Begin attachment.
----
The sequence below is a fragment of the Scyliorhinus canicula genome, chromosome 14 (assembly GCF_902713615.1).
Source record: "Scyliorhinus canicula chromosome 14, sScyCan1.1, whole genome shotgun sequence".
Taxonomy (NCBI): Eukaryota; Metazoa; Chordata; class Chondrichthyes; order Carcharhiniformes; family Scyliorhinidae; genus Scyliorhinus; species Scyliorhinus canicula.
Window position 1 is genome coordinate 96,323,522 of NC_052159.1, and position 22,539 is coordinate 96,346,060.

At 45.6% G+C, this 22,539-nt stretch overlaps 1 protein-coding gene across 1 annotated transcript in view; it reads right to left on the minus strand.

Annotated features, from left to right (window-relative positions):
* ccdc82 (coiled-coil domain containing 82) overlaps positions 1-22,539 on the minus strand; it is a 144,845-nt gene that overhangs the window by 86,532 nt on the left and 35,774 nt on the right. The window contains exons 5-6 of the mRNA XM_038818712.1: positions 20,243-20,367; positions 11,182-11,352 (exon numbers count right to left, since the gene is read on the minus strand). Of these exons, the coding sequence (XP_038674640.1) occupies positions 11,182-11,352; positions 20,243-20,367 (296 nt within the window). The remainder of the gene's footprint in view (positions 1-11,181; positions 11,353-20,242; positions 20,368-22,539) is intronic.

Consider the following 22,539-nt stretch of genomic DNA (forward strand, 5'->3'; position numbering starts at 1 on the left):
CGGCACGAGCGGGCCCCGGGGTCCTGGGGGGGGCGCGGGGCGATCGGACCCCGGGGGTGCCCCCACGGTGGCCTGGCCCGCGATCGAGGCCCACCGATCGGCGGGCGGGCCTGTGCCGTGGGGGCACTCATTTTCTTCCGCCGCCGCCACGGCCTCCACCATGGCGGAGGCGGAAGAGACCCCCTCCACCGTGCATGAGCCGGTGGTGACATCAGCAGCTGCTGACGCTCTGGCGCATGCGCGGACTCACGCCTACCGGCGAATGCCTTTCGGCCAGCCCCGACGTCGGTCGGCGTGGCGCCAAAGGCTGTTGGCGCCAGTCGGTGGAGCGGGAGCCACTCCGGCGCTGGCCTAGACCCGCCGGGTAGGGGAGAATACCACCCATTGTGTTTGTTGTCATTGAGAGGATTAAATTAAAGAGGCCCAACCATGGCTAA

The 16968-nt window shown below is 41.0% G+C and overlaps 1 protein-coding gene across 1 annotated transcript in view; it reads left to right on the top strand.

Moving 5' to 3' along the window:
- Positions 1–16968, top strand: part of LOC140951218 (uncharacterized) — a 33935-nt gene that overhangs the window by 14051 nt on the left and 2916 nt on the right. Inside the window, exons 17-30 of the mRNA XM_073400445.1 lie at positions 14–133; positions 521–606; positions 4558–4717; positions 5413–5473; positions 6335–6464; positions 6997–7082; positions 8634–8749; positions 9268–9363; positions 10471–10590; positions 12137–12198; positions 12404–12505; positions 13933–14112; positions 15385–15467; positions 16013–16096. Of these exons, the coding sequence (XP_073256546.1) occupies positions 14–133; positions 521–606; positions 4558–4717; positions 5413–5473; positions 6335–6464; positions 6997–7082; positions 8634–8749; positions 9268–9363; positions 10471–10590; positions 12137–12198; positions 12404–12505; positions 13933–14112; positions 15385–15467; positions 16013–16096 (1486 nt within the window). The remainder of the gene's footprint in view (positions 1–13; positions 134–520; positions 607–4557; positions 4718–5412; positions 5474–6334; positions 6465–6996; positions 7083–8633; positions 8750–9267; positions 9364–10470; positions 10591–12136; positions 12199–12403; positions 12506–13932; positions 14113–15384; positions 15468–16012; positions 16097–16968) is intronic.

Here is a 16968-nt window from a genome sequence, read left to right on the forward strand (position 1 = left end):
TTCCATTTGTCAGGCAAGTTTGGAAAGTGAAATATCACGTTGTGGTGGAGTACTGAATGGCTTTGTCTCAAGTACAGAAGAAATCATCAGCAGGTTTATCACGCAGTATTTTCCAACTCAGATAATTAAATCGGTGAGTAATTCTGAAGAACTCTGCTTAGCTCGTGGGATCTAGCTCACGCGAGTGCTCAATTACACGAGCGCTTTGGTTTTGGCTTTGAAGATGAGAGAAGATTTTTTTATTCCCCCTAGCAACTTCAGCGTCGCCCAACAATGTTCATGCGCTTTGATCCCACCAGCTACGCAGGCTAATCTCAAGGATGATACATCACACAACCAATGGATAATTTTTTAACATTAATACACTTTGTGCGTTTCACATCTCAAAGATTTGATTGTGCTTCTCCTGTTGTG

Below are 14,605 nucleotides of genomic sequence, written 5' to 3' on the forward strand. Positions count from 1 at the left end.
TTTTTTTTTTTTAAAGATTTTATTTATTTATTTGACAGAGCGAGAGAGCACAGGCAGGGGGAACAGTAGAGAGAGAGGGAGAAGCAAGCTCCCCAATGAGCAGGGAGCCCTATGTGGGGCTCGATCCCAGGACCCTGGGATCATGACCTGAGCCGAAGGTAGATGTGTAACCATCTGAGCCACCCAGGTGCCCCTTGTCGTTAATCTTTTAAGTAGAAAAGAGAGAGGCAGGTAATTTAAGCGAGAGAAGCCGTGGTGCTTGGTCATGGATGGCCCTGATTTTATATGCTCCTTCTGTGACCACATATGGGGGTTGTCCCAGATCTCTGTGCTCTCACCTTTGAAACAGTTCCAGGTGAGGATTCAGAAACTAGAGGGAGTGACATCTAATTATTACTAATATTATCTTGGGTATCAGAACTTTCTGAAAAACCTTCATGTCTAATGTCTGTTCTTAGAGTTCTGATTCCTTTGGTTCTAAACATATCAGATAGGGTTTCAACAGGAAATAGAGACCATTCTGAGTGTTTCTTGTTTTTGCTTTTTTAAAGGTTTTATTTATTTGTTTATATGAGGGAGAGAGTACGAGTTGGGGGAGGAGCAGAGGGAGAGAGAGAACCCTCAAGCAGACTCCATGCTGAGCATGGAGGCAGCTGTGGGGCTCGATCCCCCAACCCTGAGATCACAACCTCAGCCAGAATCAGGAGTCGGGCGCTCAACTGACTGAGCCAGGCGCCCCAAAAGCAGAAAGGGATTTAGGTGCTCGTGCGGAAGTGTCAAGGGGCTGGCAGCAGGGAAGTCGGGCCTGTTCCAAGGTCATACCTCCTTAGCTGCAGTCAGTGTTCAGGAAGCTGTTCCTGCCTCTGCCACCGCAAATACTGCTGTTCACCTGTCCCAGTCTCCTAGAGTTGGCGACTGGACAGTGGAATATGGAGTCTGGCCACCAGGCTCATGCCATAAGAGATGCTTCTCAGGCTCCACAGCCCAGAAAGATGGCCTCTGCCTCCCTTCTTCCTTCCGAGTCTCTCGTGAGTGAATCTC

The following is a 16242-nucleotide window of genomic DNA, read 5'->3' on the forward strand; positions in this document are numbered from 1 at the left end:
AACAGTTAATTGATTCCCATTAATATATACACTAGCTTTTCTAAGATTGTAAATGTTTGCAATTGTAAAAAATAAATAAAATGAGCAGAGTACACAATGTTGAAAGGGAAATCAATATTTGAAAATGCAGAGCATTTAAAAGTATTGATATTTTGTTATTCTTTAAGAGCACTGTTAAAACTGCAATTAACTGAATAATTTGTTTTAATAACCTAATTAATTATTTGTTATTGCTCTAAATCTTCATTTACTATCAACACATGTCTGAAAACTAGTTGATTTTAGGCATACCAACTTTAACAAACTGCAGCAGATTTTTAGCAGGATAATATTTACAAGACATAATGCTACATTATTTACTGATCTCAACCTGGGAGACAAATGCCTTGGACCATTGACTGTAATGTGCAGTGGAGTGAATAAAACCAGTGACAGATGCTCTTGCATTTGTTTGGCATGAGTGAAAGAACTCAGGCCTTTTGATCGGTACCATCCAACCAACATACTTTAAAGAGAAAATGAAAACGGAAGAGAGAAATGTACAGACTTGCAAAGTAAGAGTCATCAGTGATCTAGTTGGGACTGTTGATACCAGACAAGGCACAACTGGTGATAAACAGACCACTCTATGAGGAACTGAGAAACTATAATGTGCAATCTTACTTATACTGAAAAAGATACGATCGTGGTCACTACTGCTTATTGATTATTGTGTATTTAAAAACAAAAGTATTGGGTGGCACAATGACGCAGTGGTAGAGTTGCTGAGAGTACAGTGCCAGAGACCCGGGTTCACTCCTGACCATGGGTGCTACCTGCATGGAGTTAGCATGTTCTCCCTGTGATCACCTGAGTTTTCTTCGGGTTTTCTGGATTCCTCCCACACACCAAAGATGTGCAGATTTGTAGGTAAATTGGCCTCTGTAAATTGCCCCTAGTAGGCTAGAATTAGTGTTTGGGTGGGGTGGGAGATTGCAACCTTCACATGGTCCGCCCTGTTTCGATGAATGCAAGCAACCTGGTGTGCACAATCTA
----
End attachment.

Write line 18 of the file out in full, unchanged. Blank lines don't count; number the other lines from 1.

AACAGTTAATTGATTCCCATTAATATATACACTAGCTTTTCTAAGATTGTAAATGTTTGCAATTGTAAAAAATAAATAAAATGAGCAGAGTACACAATGTTGAAAGGGAAATCAATATTTGAAAATGCAGAGCATTTAAAAGTATTGATATTTTGTTATTCTTTAAGAGCACTGTTAAAACTGCAATTAACTGAATAATTTGTTTTAATAACCTAATTAATTATTTGTTATTGCTCTAAATCTTCATTTACTATCAACACATGTCTGAAAACTAGTTGATTTTAGGCATACCAACTTTAACAAACTGCAGCAGATTTTTAGCAGGATAATATTTACAAGACATAATGCTACATTATTTACTGATCTCAACCTGGGAGACAAATGCCTTGGACCATTGACTGTAATGTGCAGTGGAGTGAATAAAACCAGTGACAGATGCTCTTGCATTTGTTTGGCATGAGTGAAAGAACTCAGGCCTTTTGATCGGTACCATCCAACCAACATACTTTAAAGAGAAAATGAAAACGGAAGAGAGAAATGTACAGACTTGCAAAGTAAGAGTCATCAGTGATCTAGTTGGGACTGTTGATACCAGACAAGGCACAACTGGTGATAAACAGACCACTCTATGAGGAACTGAGAAACTATAATGTGCAATCTTACTTATACTGAAAAAGATACGATCGTGGTCACTACTGCTTATTGATTATTGTGTATTTAAAAACAAAAGTATTGGGTGGCACAATGACGCAGTGGTAGAGTTGCTGAGAGTACAGTGCCAGAGACCCGGGTTCACTCCTGACCATGGGTGCTACCTGCATGGAGTTAGCATGTTCTCCCTGTGATCACCTGAGTTTTCTTCGGGTTTTCTGGATTCCTCCCACACACCAAAGATGTGCAGATTTGTAGGTAAATTGGCCTCTGTAAATTGCCCCTAGTAGGCTAGAATTAGTGTTTGGGTGGGGTGGGAGATTGCAACCTTCACATGGTCCGCCCTGTTTCGATGAATGCAAGCAACCTGGTGTGCACAATCTA